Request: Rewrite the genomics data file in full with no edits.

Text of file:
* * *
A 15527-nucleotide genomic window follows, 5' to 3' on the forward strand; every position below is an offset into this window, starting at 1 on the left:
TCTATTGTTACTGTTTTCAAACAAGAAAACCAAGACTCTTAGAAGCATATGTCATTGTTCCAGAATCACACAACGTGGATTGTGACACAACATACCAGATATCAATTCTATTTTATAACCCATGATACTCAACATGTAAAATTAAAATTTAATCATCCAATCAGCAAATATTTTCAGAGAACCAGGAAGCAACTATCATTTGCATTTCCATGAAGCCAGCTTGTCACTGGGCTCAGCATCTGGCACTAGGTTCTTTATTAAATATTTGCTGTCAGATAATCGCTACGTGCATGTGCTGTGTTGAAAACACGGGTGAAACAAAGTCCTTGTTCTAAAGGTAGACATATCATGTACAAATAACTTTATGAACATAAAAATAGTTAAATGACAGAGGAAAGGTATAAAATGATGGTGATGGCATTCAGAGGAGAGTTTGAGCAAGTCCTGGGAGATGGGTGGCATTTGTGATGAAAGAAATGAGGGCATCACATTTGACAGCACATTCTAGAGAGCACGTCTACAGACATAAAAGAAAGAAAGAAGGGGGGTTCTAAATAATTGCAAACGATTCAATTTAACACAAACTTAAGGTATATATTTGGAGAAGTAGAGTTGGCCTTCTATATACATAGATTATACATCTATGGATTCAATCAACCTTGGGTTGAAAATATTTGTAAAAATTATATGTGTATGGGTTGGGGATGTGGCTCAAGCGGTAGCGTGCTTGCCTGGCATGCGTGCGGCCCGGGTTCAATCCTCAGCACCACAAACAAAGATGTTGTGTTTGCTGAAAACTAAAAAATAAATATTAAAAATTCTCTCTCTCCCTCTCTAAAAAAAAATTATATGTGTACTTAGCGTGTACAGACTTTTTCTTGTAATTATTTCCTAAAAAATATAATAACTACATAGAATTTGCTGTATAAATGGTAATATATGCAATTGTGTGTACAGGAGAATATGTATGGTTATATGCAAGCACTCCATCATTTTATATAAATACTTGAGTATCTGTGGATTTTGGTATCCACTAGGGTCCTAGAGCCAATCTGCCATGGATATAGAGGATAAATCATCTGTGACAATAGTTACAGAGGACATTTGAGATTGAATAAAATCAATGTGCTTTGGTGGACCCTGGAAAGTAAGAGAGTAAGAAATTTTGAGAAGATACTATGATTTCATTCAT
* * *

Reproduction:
A 15527-nucleotide genomic window follows, 5' to 3' on the forward strand; every position below is an offset into this window, starting at 1 on the left:
TCTATTGTTACTGTTTTCAAACAAGAAAACCAAGACTCTTAGAAGCATATGTCATTGTTCCAGAATCACACAACGTGGATTGTGACACAACATACCAGATATCAATTCTATTTTATAACCCATGATACTCAACATGTAAAATTAAAATTTAATCATCCAATCAGCAAATATTTTCAGAGAACCAGGAAGCAACTATCATTTGCATTTCCATGAAGCCAGCTTGTCACTGGGCTCAGCATCTGGCACTAGGTTCTTTATTAAATATTTGCTGTCAGATAATCGCTACGTGCATGTGCTGTGTTGAAAACACGGGTGAAACAAAGTCCTTGTTCTAAAGGTAGACATATCATGTACAAATAACTTTATGAACATAAAAATAGTTAAATGACAGAGGAAAGGTATAAAATGATGGTGATGGCATTCAGAGGAGAGTTTGAGCAAGTCCTGGGAGATGGGTGGCATTTGTGATGAAAGAAATGAGGGCATCACATTTGACAGCACATTCTAGAGAGCACGTCTACAGACATAAAAGAAAGAAAGAAGGGGGGTTCTAAATAATTGCAAACGATTCAATTTAACACAAACTTAAGGTATATATTTGGAGAAGTAGAGTTGGCCTTCTATATACATAGATTATACATCTATGGATTCAATCAACCTTGGGTTGAAAATATTTGTAAAAATTATATGTGTATGGGTTGGGGATGTGGCTCAAGCGGTAGCGTGCTTGCCTGGCATGCGTGCGGCCCGGGTTCAATCCTCAGCACCACAAACAAAGATGTTGTGTTTGCTGAAAACTAAAAAATAAATATTAAAAATTCTCTCTCTCCCTCTCTAAAAAAAAATTATATGTGTACTTAGCGTGTACAGACTTTTTCTTGTAATTATTTCCTAAAAAATATAATAACTACATAGAATTTGCTGTATAAATGGTAATATATGCAATTGTGTGTACAGGAGAATATGTATGGTTATATGCAAGCACTCCATCATTTTATATAAATACTTGAGTATCTGTGGATTTTGGTATCCACTAGGGTCCTAGAGCCAATCTGCCATGGATATAGAGGATAAATCATCTGTGACAATAGTTACAGAGGACATTTGAGATTGAATAAAATCAATGTGCTTTGGTGGACCCTGGAAAGTAAGAGAGTAAGAAATTTTGAGAAGATACTATGATTTCATTCAT